What we do, when the hospital ship is not nearby
Mercy Ships was created over 40 years ago in order to provide an answer to the need for medical, foremostly surgical, treatment in developing countries. The founders had a clear concept that hospital ships would be the ideal instruments to bring hope and healing to the countries we serve.
Our scope has increased and, today, not all of our activities in Africa are dependent on a hospital ship mooring nearby. Over recent years, we have developed a strategy based on “Country Engagement Plans” that enable us to be active in more than one place; with smaller projects adapted to the specific needs of specific places, according to the requests of our friends and partners in various African countries. It is really gratifying to be able to tell our long-time friends and partners: “Yes, we are coming!”
Diverse and targeted support
Our Country Engagement Plans focus on three pillars:
1. Direct Medical Services,
2. Medical capacity building, and
3. Health systems relationship building.
The field of “Direct Medical services” (= our surgical operations) almost always relies on the presence of our ships and their state-of-the-art hospital infrastructure (the only exception to this is when Mercy Ships volunteer surgery teams operate in the clinics of our partners across Africa). However, “Medical capacity building” and “Health systems relationship building” can thrive independently.
Even during the pandemic
The pandemic has shown that this strategy brings an additional advantage: with smaller and sustainable projects in the area of Medical Capacity Building, we can switch to online or hybrid forms to deploy our teaching, mentoring, etc. and thus adapt to the situation in case of impending travel restrictions, etc.
Currently, Mercy Ships is at work in 8 countries all over Africa – even in land-locked countries like Niger and Uganda.
On World Clubfoot Day 2021 (June 3rd), the Albert Royer National Hospital Center in Dakar, Senegal celebrated in a very special way — by inaugurating their brand new clubfoot clinic. During our field service in Senegal, Mercy Ships partnered with the hospital to train local professionals in the Ponseti method, a highly regarded clubfoot treatment method. It's an honor to share this vision for quality, specialized care and free clubfoot treatment.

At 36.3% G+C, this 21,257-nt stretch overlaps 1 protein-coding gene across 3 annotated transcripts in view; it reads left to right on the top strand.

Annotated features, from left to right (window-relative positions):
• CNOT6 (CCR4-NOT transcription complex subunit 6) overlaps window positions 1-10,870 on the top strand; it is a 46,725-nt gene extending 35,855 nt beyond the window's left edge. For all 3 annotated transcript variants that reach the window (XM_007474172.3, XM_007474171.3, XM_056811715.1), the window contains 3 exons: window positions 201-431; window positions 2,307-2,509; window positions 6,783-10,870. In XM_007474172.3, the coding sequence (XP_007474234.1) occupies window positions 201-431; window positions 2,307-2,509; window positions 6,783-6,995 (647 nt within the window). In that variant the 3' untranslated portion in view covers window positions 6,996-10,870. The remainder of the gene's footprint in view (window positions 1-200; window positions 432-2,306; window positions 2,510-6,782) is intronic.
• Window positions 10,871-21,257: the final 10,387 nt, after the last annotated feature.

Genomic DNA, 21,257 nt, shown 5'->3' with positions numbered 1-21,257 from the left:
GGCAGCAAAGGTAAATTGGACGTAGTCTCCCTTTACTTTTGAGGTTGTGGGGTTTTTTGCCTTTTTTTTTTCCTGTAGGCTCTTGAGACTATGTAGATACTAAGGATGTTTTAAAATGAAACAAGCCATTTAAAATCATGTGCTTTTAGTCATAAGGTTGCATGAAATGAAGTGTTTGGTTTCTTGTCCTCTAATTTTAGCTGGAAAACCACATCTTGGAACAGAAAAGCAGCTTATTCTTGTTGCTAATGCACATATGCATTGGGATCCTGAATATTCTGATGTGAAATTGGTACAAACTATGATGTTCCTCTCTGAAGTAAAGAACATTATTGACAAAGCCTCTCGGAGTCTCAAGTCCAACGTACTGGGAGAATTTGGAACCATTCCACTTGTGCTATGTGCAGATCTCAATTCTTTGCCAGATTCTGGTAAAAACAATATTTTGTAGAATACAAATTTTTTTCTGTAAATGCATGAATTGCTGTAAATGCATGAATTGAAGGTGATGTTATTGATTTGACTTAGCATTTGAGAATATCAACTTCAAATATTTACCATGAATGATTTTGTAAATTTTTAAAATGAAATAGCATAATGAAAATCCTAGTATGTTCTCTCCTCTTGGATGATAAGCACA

As a long-time Mercy Ships volunteer, Eliphaz Essash leads our nutritional agriculture training programs, better known as “Food for Life.” He’s currently leading a course in Benin that will train participants to properly care and package their crops, while also equipping them to train others in their home communities.
Freedom From Fistula is an NGO that focuses on serving women suffering from obstetric fistula injuries through increased access to surgery, education, and empowerment. We’re honored to continue supporting their life-changing mission in Madagascar and Sierra Leone through funding and infrastructure projects.
In 2020, Mercy Ships donated more than 1 million units of personal protective equipment (PPE), including surgical gowns, goggles, face masks, gloves and infrared thermometers, which were delivered to Benin, Cameroon, Democratic Republic of Congo, Ghana, Guinea, Liberia, Madagascar, Republic of Congo, Senegal, Sierra Leone and Togo).
In Guinea, our dental training program with Gamal Abdel Nasser University remains in full swing. We’re continuing to equip the next generation of dentists with the skills and resources they need to change the dental care landscape in their country. While in training, students are supervised by mentors, but after the program they will be able to serve patients all across the country on their own.
Dr. Gcobani Tuswa is an ophthalmologist who was the first trainee of our vision program in South Africa. As a trainee in 2009, Dr. Tuswa said "though it is difficult to determine my future, I am focused on being rurally based and operating at a high volume." And that is exactly what Dr. Tuswa is doing now. Today, he runs the only eye specialist clinic in his area of Queenstown, South Africa, bringing care to people who would otherwise lack access.
In early 2021, long-time Mercy Ships volunteer surgeon Dr. Tertius Venter spent six weeks sharing his skills with a CURE International hospital in Niger. In addition to treating patients in need of plastic reconstructive surgery, Dr. Tertius also helped to train other medical professionals.
We are currently partnering with CURE International to continue bringing hope and healing. Several long-term Mercy Ships volunteers — like Dr. Sarah Kwok, an anesthesiologist from the U.K. – are bringing their skills and experience to serve patients in new ways.
In Liberia, our team continues to partner with other nonprofits to strengthen the local healthcare system in tangible ways. We recently celebrated the launch of the Clean Cut project, an endeavor led by UK-based charity Lifebox, which seeks to improve the quality systems of hospitals in Liberia.